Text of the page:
ELECTROCHEMICAL PROTECTION OF LITHIUM METAL ANODE IN LITHIUM-SULFUR BATTERIES AND BEYOND
Lee, Sang Bok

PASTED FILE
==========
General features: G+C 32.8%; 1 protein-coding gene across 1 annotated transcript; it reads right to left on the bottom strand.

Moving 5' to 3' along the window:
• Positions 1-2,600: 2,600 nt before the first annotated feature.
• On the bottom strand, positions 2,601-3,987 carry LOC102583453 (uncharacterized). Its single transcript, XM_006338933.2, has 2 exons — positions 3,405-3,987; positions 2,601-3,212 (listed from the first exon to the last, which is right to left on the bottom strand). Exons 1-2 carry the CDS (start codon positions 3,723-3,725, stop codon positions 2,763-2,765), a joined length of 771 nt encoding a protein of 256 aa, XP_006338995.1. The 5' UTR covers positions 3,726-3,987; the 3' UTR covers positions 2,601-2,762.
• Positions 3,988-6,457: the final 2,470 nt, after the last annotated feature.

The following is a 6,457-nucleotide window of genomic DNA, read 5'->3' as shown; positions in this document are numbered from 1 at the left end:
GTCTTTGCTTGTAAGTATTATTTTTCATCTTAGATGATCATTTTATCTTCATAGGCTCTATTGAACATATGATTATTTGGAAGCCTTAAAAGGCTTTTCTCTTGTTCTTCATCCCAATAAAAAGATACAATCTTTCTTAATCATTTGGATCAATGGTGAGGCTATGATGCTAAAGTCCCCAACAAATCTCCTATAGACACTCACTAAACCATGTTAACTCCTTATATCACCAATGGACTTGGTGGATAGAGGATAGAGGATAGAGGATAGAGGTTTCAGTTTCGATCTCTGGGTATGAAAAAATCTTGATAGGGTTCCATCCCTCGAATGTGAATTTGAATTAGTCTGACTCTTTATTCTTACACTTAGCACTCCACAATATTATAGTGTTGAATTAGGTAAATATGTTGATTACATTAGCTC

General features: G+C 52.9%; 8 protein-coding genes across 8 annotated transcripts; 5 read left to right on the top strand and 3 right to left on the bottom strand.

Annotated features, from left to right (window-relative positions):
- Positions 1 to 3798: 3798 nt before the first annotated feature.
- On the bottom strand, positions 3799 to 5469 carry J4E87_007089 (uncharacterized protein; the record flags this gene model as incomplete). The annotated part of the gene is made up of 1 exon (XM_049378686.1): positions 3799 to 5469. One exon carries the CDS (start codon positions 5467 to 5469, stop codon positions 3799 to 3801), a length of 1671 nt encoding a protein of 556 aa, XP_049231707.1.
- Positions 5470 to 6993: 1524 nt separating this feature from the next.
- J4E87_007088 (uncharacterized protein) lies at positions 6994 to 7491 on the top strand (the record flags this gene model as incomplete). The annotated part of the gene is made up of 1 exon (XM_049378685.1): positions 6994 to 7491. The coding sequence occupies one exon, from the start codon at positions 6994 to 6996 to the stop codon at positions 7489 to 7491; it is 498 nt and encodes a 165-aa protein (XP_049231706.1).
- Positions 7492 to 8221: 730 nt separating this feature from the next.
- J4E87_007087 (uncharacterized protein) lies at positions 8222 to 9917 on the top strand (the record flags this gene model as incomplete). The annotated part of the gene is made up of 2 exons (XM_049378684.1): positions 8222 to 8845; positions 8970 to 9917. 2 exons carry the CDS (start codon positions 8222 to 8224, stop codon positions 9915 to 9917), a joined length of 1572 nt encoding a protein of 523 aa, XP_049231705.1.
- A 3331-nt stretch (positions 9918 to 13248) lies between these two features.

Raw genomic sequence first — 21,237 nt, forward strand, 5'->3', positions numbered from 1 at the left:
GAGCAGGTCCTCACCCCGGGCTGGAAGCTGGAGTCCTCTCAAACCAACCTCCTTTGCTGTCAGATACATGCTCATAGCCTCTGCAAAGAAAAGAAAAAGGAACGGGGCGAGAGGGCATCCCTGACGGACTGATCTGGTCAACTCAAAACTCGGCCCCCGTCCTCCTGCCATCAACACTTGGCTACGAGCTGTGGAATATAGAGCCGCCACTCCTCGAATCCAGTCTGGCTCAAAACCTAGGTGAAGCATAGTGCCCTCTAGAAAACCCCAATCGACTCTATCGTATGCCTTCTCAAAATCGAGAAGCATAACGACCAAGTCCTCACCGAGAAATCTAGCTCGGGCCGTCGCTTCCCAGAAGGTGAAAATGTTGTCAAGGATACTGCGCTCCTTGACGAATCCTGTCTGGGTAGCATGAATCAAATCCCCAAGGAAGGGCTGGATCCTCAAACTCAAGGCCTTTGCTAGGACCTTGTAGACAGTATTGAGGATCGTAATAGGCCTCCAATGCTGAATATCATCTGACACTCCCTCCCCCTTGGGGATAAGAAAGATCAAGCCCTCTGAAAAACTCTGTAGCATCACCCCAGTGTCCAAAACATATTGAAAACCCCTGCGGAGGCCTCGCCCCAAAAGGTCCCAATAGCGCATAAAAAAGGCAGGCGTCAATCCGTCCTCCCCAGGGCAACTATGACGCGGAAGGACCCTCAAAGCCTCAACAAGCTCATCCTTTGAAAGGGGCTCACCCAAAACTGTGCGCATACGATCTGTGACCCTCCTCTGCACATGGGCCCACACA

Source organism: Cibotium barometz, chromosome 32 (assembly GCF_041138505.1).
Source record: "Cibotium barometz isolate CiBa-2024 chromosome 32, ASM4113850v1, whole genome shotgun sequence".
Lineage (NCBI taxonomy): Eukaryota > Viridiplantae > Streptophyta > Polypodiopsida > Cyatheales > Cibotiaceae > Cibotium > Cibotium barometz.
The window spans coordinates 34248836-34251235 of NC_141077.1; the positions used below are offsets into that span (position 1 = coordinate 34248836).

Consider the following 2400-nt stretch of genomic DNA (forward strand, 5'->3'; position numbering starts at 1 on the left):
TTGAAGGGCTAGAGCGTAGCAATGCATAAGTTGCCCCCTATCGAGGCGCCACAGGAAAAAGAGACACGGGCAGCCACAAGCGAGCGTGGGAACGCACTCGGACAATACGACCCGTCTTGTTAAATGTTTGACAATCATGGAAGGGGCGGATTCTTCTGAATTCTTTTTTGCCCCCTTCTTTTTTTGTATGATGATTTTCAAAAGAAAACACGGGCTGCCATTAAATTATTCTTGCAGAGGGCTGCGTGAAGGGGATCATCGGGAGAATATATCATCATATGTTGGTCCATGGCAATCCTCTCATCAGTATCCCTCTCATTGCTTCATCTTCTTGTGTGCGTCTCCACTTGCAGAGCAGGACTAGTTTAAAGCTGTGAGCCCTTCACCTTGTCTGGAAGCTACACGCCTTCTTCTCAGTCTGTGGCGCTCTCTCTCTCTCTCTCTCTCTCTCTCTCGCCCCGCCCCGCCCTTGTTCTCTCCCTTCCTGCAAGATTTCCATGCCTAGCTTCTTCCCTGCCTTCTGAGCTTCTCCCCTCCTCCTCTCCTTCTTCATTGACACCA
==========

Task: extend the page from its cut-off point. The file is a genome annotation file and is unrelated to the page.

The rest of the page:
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With the growing demand of advanced energy storage devices that have high energy density and high power density to power electric vehicles and electrical grid, scientists and engineers are exploring technologies beyond conventional Li-ion batteries which have transformed the industry in the past thirty years. Li-S batteries have much higher energy density than Li-ion batteries and are gaining momentum. However, the intrinsic issues of Li-S batteries require a comprehensive systematic study of the protection of Li metal anodes to put them into practical applications. In the first study of this dissertation, we investigated using conventional electrolyte of Li-S batteries that includes 1,3-dioxolane to electrochemically pretreat Li metal anodes. We concluded that the electrochemical pretreatment of Li metal anodes generated an organic-inorganic artificial solid electrolyte interface (ASEI) layer that greatly enhanced the battery performance of the Li-S batteries. The properties of this ASEI can be tuned by manipulating the current density and cycle number of the electrochemical pretreatment. In the second study, we studied the comprehensive development and surface protection of Li10GeP2S12 (LGPS) material as solid-state electrolyte, which has ionic conductivity comparable to liquid electrolytes, potentially for solid-state Li-S batteries. Lithium phosphorus oxynitride (LiPON) was coated onto LGPS pellets by atomic layer deposition (ALD). It demonstrated great compatibility with LGPS and extends the electrochemical stability window. The third study explored the potential of transferring this electrochemical pretreatment method to the protection of other metal anodes, particularly Mg. The study discovered the surprising catalytic capability of Mg2+ in the polymerization of solvent 1,3-dioxolane (DOL). A layer with poly-DOL component was also found to grow on the surface of Mg metal anodes as a result of the electrochemical pretreatment, and the overpotential of Mg-Mg symmetric cells cycling dropped with the growth of the layer. Future studies are required to test the effectiveness of this method in Mg batteries. Overall, these studies can help to understand the surface chemistry of the electrochemically pretreated Li metal anodes, provide guidelines on the improvement of Li-S batteries and contribute to the development of solid-state Li-S batteries and multivalent metal anode batteries.